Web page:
Great posts you put out there. I especially liked this one. I am a devoted value investor myself and just applied at WordPress to be able to write some of my own thoughts and ideas. By the way, I saw your interest in economics books but I didn’t see Freakonomics in the list. What do you think of this book? I love the pragmatic and unconventional wisdom of Levitt and Dubner. Keep up the good work!

      Best regards,


      Posted by Eric Bruntink | May 17, 2011, 9:27 pm
    2. Yes I read the book quite some time ago, they have applied economics and analysis in some interesting areas that most people would not have looked into. After the success of Freakonomics, there are now a number of books that do similar things. I’m glad you liked the posts, hope you find them useful in your investments.

      Posted by whatheheckaboom | May 31, 2011, 2:04 pm
    3. Hi,

      I am spanish , so sorry for my english. Fisrtable, I want to thank you for this interesteing article. Im reading behavioural finance from Montier and I feel like Neo in Matrix.
      Only one question: When you calculate EPV, he said that we have to calculate normalized EBIT and afterwards, capitalize in order to find the value. How do you capitalize normalizaed EBIT?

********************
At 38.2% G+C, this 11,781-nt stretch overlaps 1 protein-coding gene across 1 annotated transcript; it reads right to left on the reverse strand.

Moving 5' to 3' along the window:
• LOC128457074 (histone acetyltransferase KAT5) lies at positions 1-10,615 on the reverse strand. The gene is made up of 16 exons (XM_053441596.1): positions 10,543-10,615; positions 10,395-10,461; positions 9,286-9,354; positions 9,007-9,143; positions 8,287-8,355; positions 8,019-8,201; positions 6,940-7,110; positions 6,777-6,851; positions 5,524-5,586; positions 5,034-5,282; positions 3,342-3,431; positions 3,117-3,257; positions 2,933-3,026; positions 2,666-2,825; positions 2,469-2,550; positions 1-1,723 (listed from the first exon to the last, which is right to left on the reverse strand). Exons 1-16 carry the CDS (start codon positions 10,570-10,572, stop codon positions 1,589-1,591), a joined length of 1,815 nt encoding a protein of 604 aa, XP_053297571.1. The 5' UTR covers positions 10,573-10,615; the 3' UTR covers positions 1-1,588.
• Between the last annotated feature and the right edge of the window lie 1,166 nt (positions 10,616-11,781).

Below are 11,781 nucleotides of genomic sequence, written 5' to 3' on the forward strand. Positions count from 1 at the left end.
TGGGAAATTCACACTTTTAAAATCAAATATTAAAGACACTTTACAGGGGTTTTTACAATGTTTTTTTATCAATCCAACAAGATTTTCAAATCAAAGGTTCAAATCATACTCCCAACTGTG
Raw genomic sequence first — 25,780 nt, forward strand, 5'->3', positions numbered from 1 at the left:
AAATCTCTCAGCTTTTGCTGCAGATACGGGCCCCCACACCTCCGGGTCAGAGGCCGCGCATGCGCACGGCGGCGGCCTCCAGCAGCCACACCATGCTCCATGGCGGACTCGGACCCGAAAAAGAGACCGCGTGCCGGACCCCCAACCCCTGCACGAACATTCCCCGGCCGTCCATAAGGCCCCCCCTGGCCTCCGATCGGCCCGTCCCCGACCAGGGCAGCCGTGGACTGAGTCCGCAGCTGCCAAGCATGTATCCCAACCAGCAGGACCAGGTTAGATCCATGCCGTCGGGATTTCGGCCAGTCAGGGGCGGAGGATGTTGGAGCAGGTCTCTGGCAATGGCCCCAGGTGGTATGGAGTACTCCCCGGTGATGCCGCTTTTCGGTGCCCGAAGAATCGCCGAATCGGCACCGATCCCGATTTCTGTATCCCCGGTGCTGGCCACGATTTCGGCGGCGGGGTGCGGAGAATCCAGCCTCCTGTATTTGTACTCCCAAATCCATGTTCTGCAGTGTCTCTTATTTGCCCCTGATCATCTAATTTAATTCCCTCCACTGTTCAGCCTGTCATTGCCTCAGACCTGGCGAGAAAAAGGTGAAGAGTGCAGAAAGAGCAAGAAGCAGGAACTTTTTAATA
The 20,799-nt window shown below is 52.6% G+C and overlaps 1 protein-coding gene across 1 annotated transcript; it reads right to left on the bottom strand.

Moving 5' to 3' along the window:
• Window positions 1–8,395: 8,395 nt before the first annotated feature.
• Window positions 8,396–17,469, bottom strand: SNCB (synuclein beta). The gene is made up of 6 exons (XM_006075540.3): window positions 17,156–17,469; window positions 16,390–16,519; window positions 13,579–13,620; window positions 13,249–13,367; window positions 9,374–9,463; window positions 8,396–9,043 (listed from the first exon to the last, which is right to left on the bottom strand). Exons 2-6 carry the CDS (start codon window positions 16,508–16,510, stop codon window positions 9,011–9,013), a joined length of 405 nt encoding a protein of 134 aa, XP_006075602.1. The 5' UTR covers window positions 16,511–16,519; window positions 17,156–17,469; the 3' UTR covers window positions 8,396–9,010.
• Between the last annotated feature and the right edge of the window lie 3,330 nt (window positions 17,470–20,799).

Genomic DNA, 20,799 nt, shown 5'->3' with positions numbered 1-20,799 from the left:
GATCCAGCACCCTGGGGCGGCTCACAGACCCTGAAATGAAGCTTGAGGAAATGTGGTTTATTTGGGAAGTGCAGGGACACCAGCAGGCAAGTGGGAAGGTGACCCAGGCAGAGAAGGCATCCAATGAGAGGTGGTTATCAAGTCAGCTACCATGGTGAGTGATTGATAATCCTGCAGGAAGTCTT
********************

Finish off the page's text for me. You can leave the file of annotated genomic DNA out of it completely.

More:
Thank you and best regards

      Posted by Jaime Trujillano | November 6, 2012, 9:25 am
      • Hi Jaime,
        The capitalization is on the Earnings Power (what you get after subtracting interest and taxes from normalized EBIT). You capitalize by dividing Earnings Power by the Weighted Average Cost of Capital (WACC) to get the Enterprise Value (EV) of the company, You then back out the Equity Value by adding excess cash and subtracting debt from the EV. If you want to avoid using WACC, I would suggest just capitalizing using your own required rate of return, e.g. 15%.

        Posted by whatheheckaboom | November 8, 2012, 3:21 pm
        • That´s right, I got it. I apreciated
          Thank you and best regards

          Posted by Jaime Trujillano | November 8, 2012, 4:22 pm